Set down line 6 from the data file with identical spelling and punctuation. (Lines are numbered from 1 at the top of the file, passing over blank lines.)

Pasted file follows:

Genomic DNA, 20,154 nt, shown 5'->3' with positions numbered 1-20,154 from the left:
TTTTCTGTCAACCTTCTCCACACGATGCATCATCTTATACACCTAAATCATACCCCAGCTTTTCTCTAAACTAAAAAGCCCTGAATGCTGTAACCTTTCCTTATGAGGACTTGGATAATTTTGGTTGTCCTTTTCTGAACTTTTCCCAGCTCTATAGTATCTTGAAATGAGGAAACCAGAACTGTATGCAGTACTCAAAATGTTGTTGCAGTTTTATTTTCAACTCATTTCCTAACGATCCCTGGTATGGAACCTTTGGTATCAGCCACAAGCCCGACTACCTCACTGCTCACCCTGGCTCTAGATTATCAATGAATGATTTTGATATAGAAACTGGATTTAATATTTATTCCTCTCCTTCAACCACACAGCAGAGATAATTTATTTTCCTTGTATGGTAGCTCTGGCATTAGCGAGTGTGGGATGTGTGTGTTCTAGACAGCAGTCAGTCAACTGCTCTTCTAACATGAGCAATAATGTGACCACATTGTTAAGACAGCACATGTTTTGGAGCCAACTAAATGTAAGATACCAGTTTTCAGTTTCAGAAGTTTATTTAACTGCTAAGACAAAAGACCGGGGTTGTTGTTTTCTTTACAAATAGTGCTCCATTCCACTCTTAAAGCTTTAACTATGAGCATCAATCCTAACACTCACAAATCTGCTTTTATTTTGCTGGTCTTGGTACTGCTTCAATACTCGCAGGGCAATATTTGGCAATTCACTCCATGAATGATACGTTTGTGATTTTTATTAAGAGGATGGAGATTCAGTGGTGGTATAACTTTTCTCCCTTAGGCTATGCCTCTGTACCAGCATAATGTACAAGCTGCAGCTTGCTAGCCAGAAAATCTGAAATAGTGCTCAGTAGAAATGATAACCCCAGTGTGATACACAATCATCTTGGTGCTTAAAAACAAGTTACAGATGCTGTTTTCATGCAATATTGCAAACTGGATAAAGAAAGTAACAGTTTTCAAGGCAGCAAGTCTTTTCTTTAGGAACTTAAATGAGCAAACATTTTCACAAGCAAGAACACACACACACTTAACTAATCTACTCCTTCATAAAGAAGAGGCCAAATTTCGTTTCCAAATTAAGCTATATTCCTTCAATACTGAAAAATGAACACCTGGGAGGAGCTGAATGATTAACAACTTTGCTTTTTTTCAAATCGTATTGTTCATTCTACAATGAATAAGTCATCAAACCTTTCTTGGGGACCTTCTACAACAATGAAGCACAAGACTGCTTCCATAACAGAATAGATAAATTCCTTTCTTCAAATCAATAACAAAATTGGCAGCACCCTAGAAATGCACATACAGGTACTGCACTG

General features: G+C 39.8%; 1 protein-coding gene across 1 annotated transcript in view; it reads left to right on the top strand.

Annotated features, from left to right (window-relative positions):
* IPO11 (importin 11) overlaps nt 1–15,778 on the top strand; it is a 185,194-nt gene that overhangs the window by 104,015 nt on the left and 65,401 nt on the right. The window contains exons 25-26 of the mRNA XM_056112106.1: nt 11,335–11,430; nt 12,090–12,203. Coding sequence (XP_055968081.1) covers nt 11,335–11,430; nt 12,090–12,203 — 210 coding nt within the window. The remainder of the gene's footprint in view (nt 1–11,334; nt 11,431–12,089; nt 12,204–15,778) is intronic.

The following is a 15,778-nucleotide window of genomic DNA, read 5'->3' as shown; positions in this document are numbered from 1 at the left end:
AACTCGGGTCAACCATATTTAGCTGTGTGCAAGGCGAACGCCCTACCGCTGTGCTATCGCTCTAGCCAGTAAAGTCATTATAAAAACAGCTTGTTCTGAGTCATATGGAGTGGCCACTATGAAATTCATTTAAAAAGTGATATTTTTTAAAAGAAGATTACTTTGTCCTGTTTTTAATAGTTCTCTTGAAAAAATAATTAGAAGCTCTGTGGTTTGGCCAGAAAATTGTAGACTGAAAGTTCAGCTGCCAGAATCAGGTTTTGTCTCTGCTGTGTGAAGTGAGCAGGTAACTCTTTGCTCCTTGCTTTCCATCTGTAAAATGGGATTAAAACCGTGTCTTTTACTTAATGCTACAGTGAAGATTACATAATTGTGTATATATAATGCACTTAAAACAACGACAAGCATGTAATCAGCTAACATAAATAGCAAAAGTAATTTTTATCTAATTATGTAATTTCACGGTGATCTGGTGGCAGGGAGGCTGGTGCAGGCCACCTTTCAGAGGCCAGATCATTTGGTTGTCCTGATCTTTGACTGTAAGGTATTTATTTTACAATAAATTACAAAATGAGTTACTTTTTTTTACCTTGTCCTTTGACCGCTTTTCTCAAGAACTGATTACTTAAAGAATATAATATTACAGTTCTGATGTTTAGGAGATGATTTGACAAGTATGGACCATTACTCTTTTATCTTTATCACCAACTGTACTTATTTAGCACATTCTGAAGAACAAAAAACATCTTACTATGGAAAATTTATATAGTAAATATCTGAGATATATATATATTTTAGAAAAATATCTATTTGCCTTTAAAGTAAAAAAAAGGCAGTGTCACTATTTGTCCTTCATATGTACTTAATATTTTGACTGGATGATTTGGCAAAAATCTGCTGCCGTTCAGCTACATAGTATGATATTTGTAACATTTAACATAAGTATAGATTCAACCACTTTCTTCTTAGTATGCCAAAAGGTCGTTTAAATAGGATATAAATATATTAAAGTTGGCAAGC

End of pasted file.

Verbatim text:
The following is a 15,778-nucleotide window of genomic DNA, read 5'->3' as shown; positions in this document are numbered from 1 at the left end: